|Equipment & Starting Gold||Item Descriptions||Weight & Movement|
|Backpack (30-pound capacity)||5 gp|
|Block and tackle||5 gp|
|Bottle (wine), glass||2 gp|
|Canvas (sq. yd)||0.1 gp|
|Case (map or scroll)||1 gp|
|Chain (10 ft)||30 gp|
|Chalk, 1 piece||0.05 gp|
|Fishing net (25 sq feet)||4 gp|
|Flask (leather)||0.03 gp|
|Flint & Steel||1 gp|
|Garlic, charmed||10 gp|
|Grappling Hook||1 gp|
|Holy Symbol, wooden||1 gp|
|Holy Symbol, silver||25 gp|
|Holy Water (flask)||25 gp|
|Ink (1 oz bottle)||1 gp|
|Ladder (10 ft)||0.05 gp|
|Lamp (bronze)||0.1 gp|
|Lantern, bullseye||12 gp|
|Lantern, hooded||7 gp|
|Mirror (small steel)||20 gp|
|Musical Instrument||5 gp|
|Oil (lamp), 1 pint||0.1 gp|
|Parchment (sheet)||0.2 gp|
|Pole, 10 ft.||0.2 gp|
|Pot, iron||0.5 gp|
|Rations, trail (day)||0.5 gp|
|Rations, dried (day)||1 gp|
|Rope, hemp (50 ft)||1 gp|
|Rope, silk (50 ft)||10 gp|
|Sack (15 pounds capacity)||1 gp|
|Sack (30 pounds capacity)||2 gp|
|Signal Whistle||0.5 gp|
|Spellbook (blank)||25 gp|
|Spike, iron||0.05 gp|
Each character starts with some gold pieces at the beginning of an adventuring career; these are used to buy equipment. One gold piece (gp) is worth 10 silver pieces (sp) or 100 copper pieces (cp). Prices for equipment are listed on the tables below. To make it easier to add up, items of equipment that cost less than a gold piece are shown in fractions of a gold piece, not with the silver piece or copper piece price.
Roll 3d6 and multiply by 10. This represents the number of gold pieces (gp) that your character gets to have at the start of the campaign.
Most of the items are self-explanatory, but extra details are useful for a few of them.
Garlic, charmed: A head of garlic with hexes and blessings on it. Normal garlic has a minor effect on undead, but charmed garlic works much better.
Holy symbol: Often needed for Cleric spells and for turning the undead. In some cases, silver ones work better.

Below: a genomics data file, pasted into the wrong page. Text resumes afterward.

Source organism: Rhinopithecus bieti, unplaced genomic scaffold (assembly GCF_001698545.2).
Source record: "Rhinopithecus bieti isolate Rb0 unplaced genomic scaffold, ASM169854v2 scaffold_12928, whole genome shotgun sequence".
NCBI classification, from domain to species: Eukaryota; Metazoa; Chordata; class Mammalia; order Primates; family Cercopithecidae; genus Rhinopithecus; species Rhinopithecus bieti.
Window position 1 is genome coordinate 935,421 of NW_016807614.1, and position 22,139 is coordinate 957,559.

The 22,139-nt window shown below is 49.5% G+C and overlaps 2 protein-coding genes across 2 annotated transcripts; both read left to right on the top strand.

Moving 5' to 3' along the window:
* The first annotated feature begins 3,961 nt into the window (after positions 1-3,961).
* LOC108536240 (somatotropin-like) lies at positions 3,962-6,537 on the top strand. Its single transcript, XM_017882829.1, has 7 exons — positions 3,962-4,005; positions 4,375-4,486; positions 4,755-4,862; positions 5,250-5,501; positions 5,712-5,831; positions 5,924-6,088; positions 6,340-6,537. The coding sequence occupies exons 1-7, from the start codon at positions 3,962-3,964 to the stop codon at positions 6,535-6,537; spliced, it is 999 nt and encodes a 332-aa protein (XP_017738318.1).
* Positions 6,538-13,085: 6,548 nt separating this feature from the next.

Holy water: Causes damage when thrown on most types of undead creatures and demons. This can be useful, since many of the more-powerful undead and demons can otherwise only be damaged with magical weapons.
Lantern, bullseye: These shine a beam of light 60 feet long but only 10 feet wide, through a hole in the lantern’s metal cylinder. They have a hinged cover, allowing the light to be hidden.
Lantern, hooded: These are normal lanterns open on all sides, with the flame shielded by glass. They shine a 30-foot radius of light in all directions.
Oil, lamp: A pint of oil will keep a lantern (either type) burning for 4 hours. Oil is also highly flammable; a lit flask of oil can be used as a thrown weapon to cause 1d4 points of damage with a successful hit, and 1 more point of damage per round for the next 2 rounds. Burning oil can also be used to create a hazard for pursuing monsters.
Torches: Torches burn for one hour and create a 30-foot radius of light. They are easily blown out by gusts of wind, and may even extinguish when dropped. However, if the party needs to set something on fire quickly – and they will – a lit torch can come in very handy.
Wolfsbane: Fresh wolfsbane will often keep werewolves at bay… temporarily.
|Cart, Hand||10 gp|
|Galley, Small (50 rowers)||2,000 gp|
|Galley, Large (100 rowers)||4,000 gp|
|Horse, Riding||40 gp|
|Horse, War||200 gp|
|Axe, battle1, 2||1d8||15||5 gp|
|Axe, hand3||1d6||10||1 gp|
|Hammer, war||1d4+1||10||1 gp|
|Mace, heavy||1d6+1||10||10 gp|
|Mace, light||1d4+1||5||4 gp|
|Spear1, 2, 3||1d6||10||1 gp|
|Sword, bastard1, 2||1d8||10||20 gp|
|Sword, long||1d8||10||15 gp|
|Sword, short||1d6||5||8 gp|
|Sword, two-handed||1d10||15||30 gp|